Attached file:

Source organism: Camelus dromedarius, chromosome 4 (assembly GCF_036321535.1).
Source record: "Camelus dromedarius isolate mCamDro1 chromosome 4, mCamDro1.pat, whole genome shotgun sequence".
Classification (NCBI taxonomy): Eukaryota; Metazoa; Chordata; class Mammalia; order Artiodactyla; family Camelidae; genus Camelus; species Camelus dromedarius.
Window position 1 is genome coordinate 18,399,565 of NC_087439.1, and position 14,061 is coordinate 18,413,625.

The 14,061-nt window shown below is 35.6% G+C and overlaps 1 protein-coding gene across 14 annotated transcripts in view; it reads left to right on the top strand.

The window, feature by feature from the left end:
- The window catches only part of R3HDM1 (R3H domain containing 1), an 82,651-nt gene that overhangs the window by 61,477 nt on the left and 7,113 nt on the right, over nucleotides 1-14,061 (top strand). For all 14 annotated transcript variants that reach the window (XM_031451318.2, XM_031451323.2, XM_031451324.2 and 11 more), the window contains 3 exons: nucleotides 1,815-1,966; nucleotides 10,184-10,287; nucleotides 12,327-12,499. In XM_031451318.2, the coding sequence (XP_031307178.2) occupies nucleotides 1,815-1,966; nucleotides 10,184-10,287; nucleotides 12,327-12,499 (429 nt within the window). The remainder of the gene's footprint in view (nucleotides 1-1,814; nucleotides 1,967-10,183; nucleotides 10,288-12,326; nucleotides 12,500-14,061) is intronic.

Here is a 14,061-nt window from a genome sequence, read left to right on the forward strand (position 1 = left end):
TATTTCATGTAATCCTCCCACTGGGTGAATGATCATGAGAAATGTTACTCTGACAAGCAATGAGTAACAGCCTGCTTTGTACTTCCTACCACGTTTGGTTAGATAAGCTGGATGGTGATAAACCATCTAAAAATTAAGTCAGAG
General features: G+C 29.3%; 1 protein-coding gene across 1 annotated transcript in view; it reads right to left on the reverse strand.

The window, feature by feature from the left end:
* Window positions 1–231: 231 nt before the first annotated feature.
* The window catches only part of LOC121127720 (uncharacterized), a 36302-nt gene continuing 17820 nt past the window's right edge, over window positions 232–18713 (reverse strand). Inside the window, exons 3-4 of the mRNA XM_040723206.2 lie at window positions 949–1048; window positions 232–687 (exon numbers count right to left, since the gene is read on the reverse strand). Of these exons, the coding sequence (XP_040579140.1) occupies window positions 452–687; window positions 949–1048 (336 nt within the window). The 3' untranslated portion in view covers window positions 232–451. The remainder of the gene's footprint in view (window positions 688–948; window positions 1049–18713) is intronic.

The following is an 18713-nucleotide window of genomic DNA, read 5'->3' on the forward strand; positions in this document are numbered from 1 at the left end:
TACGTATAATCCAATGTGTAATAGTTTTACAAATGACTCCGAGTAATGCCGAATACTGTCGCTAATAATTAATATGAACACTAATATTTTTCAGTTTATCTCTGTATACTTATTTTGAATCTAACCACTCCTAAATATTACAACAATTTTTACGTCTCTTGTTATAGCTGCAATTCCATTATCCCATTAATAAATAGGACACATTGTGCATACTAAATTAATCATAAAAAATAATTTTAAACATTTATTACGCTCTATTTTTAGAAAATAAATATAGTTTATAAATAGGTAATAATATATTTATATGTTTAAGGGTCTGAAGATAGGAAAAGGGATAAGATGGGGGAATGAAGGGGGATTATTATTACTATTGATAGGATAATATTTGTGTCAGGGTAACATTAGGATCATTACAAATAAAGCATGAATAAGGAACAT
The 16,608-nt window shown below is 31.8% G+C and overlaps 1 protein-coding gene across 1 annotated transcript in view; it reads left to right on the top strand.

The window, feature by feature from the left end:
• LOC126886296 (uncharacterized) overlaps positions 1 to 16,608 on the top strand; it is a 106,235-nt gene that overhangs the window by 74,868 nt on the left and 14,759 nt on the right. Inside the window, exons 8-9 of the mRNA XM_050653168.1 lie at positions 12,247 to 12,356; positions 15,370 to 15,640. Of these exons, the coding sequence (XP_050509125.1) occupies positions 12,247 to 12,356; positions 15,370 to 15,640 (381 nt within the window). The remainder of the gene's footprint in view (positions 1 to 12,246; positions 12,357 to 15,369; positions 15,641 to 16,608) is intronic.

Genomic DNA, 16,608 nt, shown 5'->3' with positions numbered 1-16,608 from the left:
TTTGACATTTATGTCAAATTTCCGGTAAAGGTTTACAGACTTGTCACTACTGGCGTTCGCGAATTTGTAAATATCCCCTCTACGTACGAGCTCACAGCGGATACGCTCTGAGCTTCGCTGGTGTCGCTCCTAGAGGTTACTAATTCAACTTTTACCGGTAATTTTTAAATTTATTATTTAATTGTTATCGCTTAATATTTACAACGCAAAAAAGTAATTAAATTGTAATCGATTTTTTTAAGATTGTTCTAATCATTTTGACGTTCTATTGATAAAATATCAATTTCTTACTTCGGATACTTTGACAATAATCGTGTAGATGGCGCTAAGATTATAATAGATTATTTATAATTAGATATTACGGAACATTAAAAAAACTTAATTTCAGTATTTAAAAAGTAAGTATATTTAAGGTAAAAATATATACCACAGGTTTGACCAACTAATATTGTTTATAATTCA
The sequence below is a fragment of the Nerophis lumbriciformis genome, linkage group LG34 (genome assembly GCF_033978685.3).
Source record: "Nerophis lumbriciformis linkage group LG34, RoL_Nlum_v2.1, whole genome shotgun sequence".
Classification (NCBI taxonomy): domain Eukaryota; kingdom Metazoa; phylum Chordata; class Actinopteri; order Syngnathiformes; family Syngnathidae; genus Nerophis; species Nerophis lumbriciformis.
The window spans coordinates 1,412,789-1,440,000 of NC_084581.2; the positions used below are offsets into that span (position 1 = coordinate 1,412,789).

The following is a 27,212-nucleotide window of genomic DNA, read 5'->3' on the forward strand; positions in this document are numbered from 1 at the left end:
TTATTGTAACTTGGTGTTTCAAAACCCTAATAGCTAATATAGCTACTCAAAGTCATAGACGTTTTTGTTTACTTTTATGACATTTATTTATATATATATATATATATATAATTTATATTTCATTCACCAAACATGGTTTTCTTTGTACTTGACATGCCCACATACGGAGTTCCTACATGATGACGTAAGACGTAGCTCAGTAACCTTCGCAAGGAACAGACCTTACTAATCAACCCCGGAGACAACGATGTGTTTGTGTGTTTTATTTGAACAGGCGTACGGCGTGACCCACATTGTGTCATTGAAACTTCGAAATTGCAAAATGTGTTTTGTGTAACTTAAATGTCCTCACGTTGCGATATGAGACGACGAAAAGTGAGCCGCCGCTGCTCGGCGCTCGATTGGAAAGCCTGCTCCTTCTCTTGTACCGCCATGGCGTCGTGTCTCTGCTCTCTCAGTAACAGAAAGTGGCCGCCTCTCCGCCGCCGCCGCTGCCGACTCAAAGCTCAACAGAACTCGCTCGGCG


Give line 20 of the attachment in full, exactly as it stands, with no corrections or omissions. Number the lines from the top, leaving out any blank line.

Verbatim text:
TTTGACATTTATGTCAAATTTCCGGTAAAGGTTTACAGACTTGTCACTACTGGCGTTCGCGAATTTGTAAATATCCCCTCTACGTACGAGCTCACAGCGGATACGCTCTGAGCTTCGCTGGTGTCGCTCCTAGAGGTTACTAATTCAACTTTTACCGGTAATTTTTAAATTTATTATTTAATTGTTATCGCTTAATATTTACAACGCAAAAAAGTAATTAAATTGTAATCGATTTTTTTAAGATTGTTCTAATCATTTTGACGTTCTATTGATAAAATATCAATTTCTTACTTCGGATACTTTGACAATAATCGTGTAGATGGCGCTAAGATTATAATAGATTATTTATAATTAGATATTACGGAACATTAAAAAAACTTAATTTCAGTATTTAAAAAGTAAGTATATTTAAGGTAAAAATATATACCACAGGTTTGACCAACTAATATTGTTTATAATTCA